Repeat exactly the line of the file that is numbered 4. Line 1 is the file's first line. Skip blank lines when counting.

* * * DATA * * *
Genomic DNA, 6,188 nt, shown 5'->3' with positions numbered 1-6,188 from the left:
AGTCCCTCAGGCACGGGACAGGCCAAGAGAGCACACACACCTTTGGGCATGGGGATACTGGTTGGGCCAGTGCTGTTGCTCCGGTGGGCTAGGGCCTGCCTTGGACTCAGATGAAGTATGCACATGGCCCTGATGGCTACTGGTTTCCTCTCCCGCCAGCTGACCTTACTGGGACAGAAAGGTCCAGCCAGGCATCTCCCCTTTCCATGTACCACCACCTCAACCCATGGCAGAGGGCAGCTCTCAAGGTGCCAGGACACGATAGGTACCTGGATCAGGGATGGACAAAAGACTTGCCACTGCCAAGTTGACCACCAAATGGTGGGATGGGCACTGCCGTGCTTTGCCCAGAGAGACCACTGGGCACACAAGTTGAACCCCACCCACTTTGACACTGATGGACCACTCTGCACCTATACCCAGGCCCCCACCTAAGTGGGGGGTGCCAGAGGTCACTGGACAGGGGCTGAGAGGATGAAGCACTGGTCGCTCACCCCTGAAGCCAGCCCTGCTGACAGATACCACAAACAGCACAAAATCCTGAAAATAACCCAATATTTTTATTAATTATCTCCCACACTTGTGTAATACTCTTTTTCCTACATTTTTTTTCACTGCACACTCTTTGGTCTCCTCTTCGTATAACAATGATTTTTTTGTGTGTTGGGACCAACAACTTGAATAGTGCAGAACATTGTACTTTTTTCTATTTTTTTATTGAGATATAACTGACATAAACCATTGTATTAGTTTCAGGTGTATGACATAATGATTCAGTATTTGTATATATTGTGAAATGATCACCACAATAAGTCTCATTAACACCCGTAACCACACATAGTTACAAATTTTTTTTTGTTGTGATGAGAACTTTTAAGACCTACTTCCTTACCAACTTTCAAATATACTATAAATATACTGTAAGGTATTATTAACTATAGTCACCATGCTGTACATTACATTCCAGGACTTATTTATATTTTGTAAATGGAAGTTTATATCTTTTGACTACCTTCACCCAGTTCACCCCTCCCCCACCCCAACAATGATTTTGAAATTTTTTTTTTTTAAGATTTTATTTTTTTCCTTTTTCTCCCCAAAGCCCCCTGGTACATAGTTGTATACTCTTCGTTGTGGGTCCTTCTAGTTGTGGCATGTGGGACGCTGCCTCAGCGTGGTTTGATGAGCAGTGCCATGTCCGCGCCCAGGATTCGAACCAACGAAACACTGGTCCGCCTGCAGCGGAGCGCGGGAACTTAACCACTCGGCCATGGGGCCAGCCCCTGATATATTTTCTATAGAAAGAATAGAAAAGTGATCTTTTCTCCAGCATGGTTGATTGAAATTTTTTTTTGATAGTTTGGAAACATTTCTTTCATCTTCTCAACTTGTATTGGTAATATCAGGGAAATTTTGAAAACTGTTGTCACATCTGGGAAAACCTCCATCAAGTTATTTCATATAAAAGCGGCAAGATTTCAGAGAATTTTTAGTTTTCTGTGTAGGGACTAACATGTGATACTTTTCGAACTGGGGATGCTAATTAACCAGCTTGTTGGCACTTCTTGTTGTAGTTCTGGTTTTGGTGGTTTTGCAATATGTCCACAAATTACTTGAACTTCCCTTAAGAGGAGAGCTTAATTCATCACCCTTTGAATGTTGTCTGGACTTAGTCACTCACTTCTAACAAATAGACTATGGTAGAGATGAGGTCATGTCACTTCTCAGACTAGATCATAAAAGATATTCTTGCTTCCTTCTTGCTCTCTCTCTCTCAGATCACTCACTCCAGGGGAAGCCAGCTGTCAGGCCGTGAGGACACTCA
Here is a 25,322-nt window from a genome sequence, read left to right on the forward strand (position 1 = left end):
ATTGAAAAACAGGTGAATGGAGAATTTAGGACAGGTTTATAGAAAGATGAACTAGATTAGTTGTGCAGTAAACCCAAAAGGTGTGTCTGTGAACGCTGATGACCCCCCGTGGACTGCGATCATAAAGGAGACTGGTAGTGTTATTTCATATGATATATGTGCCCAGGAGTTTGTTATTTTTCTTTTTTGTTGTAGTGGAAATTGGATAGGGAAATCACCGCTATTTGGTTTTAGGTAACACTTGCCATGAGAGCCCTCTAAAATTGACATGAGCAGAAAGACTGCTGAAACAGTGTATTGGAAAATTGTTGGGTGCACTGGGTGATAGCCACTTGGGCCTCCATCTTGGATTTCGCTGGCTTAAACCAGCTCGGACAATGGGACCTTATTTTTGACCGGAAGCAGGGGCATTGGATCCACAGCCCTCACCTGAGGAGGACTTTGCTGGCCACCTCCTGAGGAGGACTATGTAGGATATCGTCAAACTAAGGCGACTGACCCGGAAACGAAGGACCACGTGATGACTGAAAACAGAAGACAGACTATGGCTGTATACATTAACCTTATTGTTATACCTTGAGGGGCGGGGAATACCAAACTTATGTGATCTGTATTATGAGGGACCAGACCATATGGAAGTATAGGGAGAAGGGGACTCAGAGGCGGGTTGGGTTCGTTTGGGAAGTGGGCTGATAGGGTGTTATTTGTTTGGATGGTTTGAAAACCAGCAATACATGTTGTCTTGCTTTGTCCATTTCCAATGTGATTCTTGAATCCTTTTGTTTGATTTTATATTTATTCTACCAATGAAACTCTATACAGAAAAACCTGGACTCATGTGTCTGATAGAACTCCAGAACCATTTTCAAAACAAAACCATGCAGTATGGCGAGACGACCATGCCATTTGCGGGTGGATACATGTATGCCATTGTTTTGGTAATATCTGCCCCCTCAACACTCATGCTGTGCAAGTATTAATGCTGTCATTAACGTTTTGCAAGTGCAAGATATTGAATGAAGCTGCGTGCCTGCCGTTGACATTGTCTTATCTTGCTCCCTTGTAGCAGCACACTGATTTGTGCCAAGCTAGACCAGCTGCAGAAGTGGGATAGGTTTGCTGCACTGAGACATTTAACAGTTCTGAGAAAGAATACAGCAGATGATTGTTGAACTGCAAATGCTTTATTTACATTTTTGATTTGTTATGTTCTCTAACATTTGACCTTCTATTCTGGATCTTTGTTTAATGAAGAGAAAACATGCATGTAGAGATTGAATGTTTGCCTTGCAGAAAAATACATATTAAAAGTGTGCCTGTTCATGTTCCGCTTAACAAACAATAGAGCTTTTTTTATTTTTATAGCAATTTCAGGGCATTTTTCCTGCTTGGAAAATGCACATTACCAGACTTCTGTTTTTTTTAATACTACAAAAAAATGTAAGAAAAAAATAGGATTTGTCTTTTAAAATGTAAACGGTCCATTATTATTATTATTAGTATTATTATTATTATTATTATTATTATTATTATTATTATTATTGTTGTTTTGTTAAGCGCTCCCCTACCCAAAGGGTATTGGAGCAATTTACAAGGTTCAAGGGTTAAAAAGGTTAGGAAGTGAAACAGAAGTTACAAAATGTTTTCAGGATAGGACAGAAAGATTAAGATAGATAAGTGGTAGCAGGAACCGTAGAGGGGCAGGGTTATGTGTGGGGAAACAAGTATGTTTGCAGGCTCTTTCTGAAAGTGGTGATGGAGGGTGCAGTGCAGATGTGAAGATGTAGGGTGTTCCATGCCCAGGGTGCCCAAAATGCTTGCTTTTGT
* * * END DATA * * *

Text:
ATTGAAAAACAGGTGAATGGAGAATTTAGGACAGGTTTATAGAAAGATGAACTAGATTAGTTGTGCAGTAAACCCAAAAGGTGTGTCTGTGAACGCTGATGACCCCCCGTGGACTGCGATCATAAAGGAGACTGGTAGTGTTATTTCATATGATATATGTGCCCAGGAGTTTGTTATTTTTCTTTTTTGTTGTAGTGGAAATTGGATAGGGAAATCACCGCTATTTGGTTTTAGGTAACACTTGCCATGAGAGCCCTCTAAAATTGACATGAGCAGAAAGACTGCTGAAACAGTGTATTGGAAAATTGTTGGGTGCACTGGGTGATAGCCACTTGGGCCTCCATCTTGGATTTCGCTGGCTTAAACCAGCTCGGACAATGGGACCTTATTTTTGACCGGAAGCAGGGGCATTGGATCCACAGCCCTCACCTGAGGAGGACTTTGCTGGCCACCTCCTGAGGAGGACTATGTAGGATATCGTCAAACTAAGGCGACTGACCCGGAAACGAAGGACCACGTGATGACTGAAAACAGAAGACAGACTATGGCTGTATACATTAACCTTATTGTTATACCTTGAGGGGCGGGGAATACCAAACTTATGTGATCTGTATTATGAGGGACCAGACCATATGGAAGTATAGGGAGAAGGGGACTCAGAGGCGGGTTGGGTTCGTTTGGGAAGTGGGCTGATAGGGTGTTATTTGTTTGGATGGTTTGAAAACCAGCAATACATGTTGTCTTGCTTTGTCCATTTCCAATGTGATTCTTGAATCCTTTTGTTTGATTTTATATTTATTCTACCAATGAAACTCTATACAGAAAAACCTGGACTCATGTGTCTGATAGAACTCCAGAACCATTTTCAAAACAAAACCATGCAGTATGGCGAGACGACCATGCCATTTGCGGGTGGATACATGTATGCCATTGTTTTGGTAATATCTGCCCCCTCAACACTCATGCTGTGCAAGTATTAATGCTGTCATTAACGTTTTGCAAGTGCAAGATATTGAATGAAGCTGCGTGCCTGCCGTTGACATTGTCTTATCTTGCTCCCTTGTAGCAGCACACTGATTTGTGCCAAGCTAGACCAGCTGCAGAAGTGGGATAGGTTTGCTGCACTGAGACATTTAACAGTTCTGAGAAAGAATACAGCAGATGATTGTTGAACTGCAAATGCTTTATTTACATTTTTGATTTGTTATGTTCTCTAACATTTGACCTTCTATTCTGGATCTTTGTTTAATGAAGAGAAAACATGCATGTAGAGATTGAATGTTTGCCTTGCAGAAAAATACATATTAAAAGTGTGCCTGTTCATGTTCCGCTTAACAAACAATAGAGCTTTTTTTATTTTTATAGCAATTTCAGGGCATTTTTCCTGCTTGGAAAATGCACATTACCAGACTTCTGTTTTTTTTAATACTACAAAAAAATGTAAGAAAAAAATAGGATTTGTCTTTTAAAATGTAAACGGTCCATTATTATTATTATTAGTATTATTATTATTATTATTATTATTATTATTATTATTATTATTGTTGTTTTGTTAAGCGCTCCCCTACCCAAAGGGTATTGGAGCAATTTACAAGGTTCAAGGGTTAAAAAGGTTAGGAAGTGAAACAGAAGTTACAAAATGTTTTCAGGATAGGACAGAAAGATTAAGATAGATAAGTGGTAGCAGGAACCGTAGAGGGGCAGGGTTATGTGTGGGGAAACAAGTATGTTTGCAGGCTCTTTCTGAAAGTGGTGATGGAGGGTGCAGTGCAGATGTGAAGATGTAGGGTGTTCCATGCCCAGGGTGCCCAAAATGCTTGCTTTTGT